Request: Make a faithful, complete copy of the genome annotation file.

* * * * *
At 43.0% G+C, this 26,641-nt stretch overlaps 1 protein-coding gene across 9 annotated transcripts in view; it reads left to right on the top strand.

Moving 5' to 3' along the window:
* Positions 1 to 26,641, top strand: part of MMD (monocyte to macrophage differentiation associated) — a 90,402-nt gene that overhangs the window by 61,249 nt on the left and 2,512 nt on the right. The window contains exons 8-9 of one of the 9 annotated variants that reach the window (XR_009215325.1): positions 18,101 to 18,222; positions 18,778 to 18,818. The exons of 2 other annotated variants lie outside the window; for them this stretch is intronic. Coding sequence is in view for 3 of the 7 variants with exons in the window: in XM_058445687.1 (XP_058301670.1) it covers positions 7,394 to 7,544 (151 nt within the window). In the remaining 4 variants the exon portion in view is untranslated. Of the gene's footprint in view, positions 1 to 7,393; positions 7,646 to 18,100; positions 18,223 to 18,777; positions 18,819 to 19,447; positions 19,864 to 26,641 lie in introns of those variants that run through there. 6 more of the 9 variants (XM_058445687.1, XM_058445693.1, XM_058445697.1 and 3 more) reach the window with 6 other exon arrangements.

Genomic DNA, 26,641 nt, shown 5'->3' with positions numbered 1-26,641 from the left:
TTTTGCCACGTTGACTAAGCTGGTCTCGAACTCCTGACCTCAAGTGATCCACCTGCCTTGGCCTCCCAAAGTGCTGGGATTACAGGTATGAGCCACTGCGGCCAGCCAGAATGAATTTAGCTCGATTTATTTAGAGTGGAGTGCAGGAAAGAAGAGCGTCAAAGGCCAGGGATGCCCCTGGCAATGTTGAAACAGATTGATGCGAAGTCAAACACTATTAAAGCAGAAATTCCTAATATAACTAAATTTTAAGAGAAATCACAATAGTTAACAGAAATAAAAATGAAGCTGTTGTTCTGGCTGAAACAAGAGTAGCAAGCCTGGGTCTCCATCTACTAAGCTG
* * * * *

At 43.0% G+C, this 26,641-nt stretch overlaps 1 protein-coding gene across 9 annotated transcripts in view; it reads left to right on the top strand.

Moving 5' to 3' along the window:
* Positions 1 to 26,641, top strand: part of MMD (monocyte to macrophage differentiation associated) — a 90,402-nt gene that overhangs the window by 61,249 nt on the left and 2,512 nt on the right. The window contains exons 8-9 of one of the 9 annotated variants that reach the window (XR_009215325.1): positions 18,101 to 18,222; positions 18,778 to 18,818. The exons of 2 other annotated variants lie outside the window; for them this stretch is intronic. Coding sequence is in view for 3 of the 7 variants with exons in the window: in XM_058445687.1 (XP_058301670.1) it covers positions 7,394 to 7,544 (151 nt within the window). In the remaining 4 variants the exon portion in view is untranslated. Of the gene's footprint in view, positions 1 to 7,393; positions 7,646 to 18,100; positions 18,223 to 18,777; positions 18,819 to 19,447; positions 19,864 to 26,641 lie in introns of those variants that run through there. 6 more of the 9 variants (XM_058445687.1, XM_058445693.1, XM_058445697.1 and 3 more) reach the window with 6 other exon arrangements.

Genomic DNA, 26,641 nt, shown 5'->3' with positions numbered 1-26,641 from the left:
TTTTGCCACGTTGACTAAGCTGGTCTCGAACTCCTGACCTCAAGTGATCCACCTGCCTTGGCCTCCCAAAGTGCTGGGATTACAGGTATGAGCCACTGCGGCCAGCCAGAATGAATTTAGCTCGATTTATTTAGAGTGGAGTGCAGGAAAGAAGAGCGTCAAAGGCCAGGGATGCCCCTGGCAATGTTGAAACAGATTGATGCGAAGTCAAACACTATTAAAGCAGAAATTCCTAATATAACTAAATTTTAAGAGAAATCACAATAGTTAACAGAAATAAAAATGAAGCTGTTGTTCTGGCTGAAACAAGAGTAGCAAGCCTGGGTCTCCATCTACTAAGCTG